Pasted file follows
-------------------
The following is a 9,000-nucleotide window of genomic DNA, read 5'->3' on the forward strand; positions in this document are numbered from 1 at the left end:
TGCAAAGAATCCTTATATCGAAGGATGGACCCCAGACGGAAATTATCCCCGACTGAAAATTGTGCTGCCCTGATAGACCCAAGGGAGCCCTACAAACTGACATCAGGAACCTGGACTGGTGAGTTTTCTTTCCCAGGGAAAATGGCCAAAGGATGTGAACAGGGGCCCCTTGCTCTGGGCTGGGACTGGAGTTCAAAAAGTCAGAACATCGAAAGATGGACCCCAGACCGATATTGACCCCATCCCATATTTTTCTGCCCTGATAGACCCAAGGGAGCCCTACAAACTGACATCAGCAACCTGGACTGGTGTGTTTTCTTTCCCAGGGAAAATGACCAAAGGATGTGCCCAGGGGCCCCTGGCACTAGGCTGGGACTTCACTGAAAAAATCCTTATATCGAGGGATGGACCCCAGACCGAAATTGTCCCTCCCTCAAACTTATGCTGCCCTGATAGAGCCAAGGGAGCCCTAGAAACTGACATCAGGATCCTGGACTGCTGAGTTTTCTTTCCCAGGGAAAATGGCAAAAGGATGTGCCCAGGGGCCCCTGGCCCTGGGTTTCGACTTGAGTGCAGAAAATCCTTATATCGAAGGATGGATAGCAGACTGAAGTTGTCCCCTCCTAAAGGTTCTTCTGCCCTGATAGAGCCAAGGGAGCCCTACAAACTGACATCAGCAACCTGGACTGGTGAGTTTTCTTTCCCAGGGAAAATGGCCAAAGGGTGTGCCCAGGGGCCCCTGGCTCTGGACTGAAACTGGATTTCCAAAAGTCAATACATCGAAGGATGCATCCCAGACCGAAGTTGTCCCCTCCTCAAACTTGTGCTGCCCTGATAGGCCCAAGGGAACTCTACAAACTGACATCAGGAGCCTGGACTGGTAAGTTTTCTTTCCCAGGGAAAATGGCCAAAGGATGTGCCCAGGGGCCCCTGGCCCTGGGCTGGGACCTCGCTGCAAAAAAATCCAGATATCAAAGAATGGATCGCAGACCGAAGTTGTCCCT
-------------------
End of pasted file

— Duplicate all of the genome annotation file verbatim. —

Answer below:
The following is a 9,000-nucleotide window of genomic DNA, read 5'->3' on the forward strand; positions in this document are numbered from 1 at the left end:
TGCAAAGAATCCTTATATCGAAGGATGGACCCCAGACGGAAATTATCCCCGACTGAAAATTGTGCTGCCCTGATAGACCCAAGGGAGCCCTACAAACTGACATCAGGAACCTGGACTGGTGAGTTTTCTTTCCCAGGGAAAATGGCCAAAGGATGTGAACAGGGGCCCCTTGCTCTGGGCTGGGACTGGAGTTCAAAAAGTCAGAACATCGAAAGATGGACCCCAGACCGATATTGACCCCATCCCATATTTTTCTGCCCTGATAGACCCAAGGGAGCCCTACAAACTGACATCAGCAACCTGGACTGGTGTGTTTTCTTTCCCAGGGAAAATGACCAAAGGATGTGCCCAGGGGCCCCTGGCACTAGGCTGGGACTTCACTGAAAAAATCCTTATATCGAGGGATGGACCCCAGACCGAAATTGTCCCTCCCTCAAACTTATGCTGCCCTGATAGAGCCAAGGGAGCCCTAGAAACTGACATCAGGATCCTGGACTGCTGAGTTTTCTTTCCCAGGGAAAATGGCAAAAGGATGTGCCCAGGGGCCCCTGGCCCTGGGTTTCGACTTGAGTGCAGAAAATCCTTATATCGAAGGATGGATAGCAGACTGAAGTTGTCCCCTCCTAAAGGTTCTTCTGCCCTGATAGAGCCAAGGGAGCCCTACAAACTGACATCAGCAACCTGGACTGGTGAGTTTTCTTTCCCAGGGAAAATGGCCAAAGGGTGTGCCCAGGGGCCCCTGGCTCTGGACTGAAACTGGATTTCCAAAAGTCAATACATCGAAGGATGCATCCCAGACCGAAGTTGTCCCCTCCTCAAACTTGTGCTGCCCTGATAGGCCCAAGGGAACTCTACAAACTGACATCAGGAGCCTGGACTGGTAAGTTTTCTTTCCCAGGGAAAATGGCCAAAGGATGTGCCCAGGGGCCCCTGGCCCTGGGCTGGGACCTCGCTGCAAAAAAATCCAGATATCAAAGAATGGATCGCAGACCGAAGTTGTCCCT